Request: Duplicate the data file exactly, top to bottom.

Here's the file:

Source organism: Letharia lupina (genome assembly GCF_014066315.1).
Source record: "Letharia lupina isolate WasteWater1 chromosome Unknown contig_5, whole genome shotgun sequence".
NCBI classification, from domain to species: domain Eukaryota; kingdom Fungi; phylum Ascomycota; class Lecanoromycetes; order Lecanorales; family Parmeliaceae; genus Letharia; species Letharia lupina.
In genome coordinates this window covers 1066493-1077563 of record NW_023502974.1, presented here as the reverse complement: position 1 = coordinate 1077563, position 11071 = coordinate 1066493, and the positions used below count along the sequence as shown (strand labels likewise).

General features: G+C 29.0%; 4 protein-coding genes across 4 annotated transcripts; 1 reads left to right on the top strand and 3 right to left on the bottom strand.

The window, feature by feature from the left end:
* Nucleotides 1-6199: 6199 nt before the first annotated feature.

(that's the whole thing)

Source organism: Letharia lupina (genome assembly GCF_014066315.1).
Source record: "Letharia lupina isolate WasteWater1 chromosome Unknown contig_5, whole genome shotgun sequence".
NCBI classification, from domain to species: domain Eukaryota; kingdom Fungi; phylum Ascomycota; class Lecanoromycetes; order Lecanorales; family Parmeliaceae; genus Letharia; species Letharia lupina.
In genome coordinates this window covers 1066493-1077563 of record NW_023502974.1, presented here as the reverse complement: position 1 = coordinate 1077563, position 11071 = coordinate 1066493, and the positions used below count along the sequence as shown (strand labels likewise).

General features: G+C 29.0%; 4 protein-coding genes across 4 annotated transcripts; 1 reads left to right on the top strand and 3 right to left on the bottom strand.

The window, feature by feature from the left end:
* Nucleotides 1-6199: 6199 nt before the first annotated feature.